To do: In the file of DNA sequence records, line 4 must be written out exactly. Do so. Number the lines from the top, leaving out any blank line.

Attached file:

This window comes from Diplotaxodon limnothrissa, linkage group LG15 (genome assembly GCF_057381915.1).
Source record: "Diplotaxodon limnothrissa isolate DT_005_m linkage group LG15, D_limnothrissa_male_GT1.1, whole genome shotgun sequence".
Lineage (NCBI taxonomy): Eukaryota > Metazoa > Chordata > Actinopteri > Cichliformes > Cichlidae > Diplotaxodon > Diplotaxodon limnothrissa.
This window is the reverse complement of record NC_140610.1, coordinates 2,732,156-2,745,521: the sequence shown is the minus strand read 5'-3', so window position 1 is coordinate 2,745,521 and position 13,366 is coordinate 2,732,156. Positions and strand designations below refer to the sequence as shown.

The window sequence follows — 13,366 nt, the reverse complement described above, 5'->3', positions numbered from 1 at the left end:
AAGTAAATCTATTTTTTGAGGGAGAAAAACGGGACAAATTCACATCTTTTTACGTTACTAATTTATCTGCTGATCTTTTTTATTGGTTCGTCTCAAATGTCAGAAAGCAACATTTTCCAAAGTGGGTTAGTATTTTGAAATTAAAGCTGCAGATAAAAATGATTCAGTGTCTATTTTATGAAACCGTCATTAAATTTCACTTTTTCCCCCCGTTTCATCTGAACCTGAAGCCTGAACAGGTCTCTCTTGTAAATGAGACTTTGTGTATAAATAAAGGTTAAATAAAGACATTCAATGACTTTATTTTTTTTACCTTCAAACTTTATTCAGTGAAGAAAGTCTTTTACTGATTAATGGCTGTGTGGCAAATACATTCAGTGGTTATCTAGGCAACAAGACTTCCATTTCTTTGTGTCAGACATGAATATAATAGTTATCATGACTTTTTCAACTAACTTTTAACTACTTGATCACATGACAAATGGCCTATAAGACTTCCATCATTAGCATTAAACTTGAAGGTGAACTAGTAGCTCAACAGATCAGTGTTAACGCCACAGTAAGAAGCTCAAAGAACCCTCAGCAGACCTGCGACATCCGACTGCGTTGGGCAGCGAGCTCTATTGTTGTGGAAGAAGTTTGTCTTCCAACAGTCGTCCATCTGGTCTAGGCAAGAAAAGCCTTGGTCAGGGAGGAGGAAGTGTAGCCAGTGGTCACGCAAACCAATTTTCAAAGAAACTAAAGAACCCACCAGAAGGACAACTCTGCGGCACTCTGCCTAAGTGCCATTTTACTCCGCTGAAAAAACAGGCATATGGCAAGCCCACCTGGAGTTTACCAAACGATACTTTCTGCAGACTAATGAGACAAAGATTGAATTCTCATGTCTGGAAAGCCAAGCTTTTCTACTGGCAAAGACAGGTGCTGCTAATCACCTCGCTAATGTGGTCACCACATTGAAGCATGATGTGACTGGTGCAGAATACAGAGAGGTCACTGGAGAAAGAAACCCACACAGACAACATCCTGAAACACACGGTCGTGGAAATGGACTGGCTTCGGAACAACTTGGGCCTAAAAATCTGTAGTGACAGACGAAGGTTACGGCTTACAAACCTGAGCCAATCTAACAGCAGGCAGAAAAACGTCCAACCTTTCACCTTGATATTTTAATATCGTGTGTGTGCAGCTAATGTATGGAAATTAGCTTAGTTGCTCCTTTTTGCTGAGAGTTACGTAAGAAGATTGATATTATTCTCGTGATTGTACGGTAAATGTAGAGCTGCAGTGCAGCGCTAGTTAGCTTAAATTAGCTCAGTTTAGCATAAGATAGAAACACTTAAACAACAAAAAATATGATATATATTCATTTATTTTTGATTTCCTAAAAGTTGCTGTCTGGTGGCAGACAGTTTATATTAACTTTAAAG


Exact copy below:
This window is the reverse complement of record NC_140610.1, coordinates 2,732,156-2,745,521: the sequence shown is the minus strand read 5'-3', so window position 1 is coordinate 2,745,521 and position 13,366 is coordinate 2,732,156. Positions and strand designations below refer to the sequence as shown.